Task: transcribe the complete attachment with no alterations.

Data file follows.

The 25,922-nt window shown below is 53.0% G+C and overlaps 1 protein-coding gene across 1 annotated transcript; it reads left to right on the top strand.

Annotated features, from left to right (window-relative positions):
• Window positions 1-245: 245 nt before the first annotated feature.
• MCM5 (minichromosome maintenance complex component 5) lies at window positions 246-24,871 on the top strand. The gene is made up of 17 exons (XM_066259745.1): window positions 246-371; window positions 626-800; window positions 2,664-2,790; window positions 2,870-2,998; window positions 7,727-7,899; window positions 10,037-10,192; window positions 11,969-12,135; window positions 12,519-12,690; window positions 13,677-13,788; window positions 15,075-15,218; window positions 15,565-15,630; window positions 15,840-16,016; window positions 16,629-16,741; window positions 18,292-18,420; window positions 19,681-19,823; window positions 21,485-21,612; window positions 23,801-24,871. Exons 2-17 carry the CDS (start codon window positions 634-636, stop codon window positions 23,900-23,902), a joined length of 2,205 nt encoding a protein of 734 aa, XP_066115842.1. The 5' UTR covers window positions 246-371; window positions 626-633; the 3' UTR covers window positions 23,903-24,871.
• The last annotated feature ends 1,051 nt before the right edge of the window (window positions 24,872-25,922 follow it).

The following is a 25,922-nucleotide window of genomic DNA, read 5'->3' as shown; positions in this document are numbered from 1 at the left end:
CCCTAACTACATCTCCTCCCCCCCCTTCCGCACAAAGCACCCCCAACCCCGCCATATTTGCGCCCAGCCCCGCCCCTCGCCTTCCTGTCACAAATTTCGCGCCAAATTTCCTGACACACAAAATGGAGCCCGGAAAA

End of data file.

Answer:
The 25,922-nt window shown below is 53.0% G+C and overlaps 1 protein-coding gene across 1 annotated transcript; it reads left to right on the top strand.

Annotated features, from left to right (window-relative positions):
• Window positions 1-245: 245 nt before the first annotated feature.
• MCM5 (minichromosome maintenance complex component 5) lies at window positions 246-24,871 on the top strand. The gene is made up of 17 exons (XM_066259745.1): window positions 246-371; window positions 626-800; window positions 2,664-2,790; window positions 2,870-2,998; window positions 7,727-7,899; window positions 10,037-10,192; window positions 11,969-12,135; window positions 12,519-12,690; window positions 13,677-13,788; window positions 15,075-15,218; window positions 15,565-15,630; window positions 15,840-16,016; window positions 16,629-16,741; window positions 18,292-18,420; window positions 19,681-19,823; window positions 21,485-21,612; window positions 23,801-24,871. Exons 2-17 carry the CDS (start codon window positions 634-636, stop codon window positions 23,900-23,902), a joined length of 2,205 nt encoding a protein of 734 aa, XP_066115842.1. The 5' UTR covers window positions 246-371; window positions 626-633; the 3' UTR covers window positions 23,903-24,871.
• The last annotated feature ends 1,051 nt before the right edge of the window (window positions 24,872-25,922 follow it).

The following is a 25,922-nucleotide window of genomic DNA, read 5'->3' as shown; positions in this document are numbered from 1 at the left end:
CCCTAACTACATCTCCTCCCCCCCCTTCCGCACAAAGCACCCCCAACCCCGCCATATTTGCGCCCAGCCCCGCCCCTCGCCTTCCTGTCACAAATTTCGCGCCAAATTTCCTGACACACAAAATGGAGCCCGGAAAA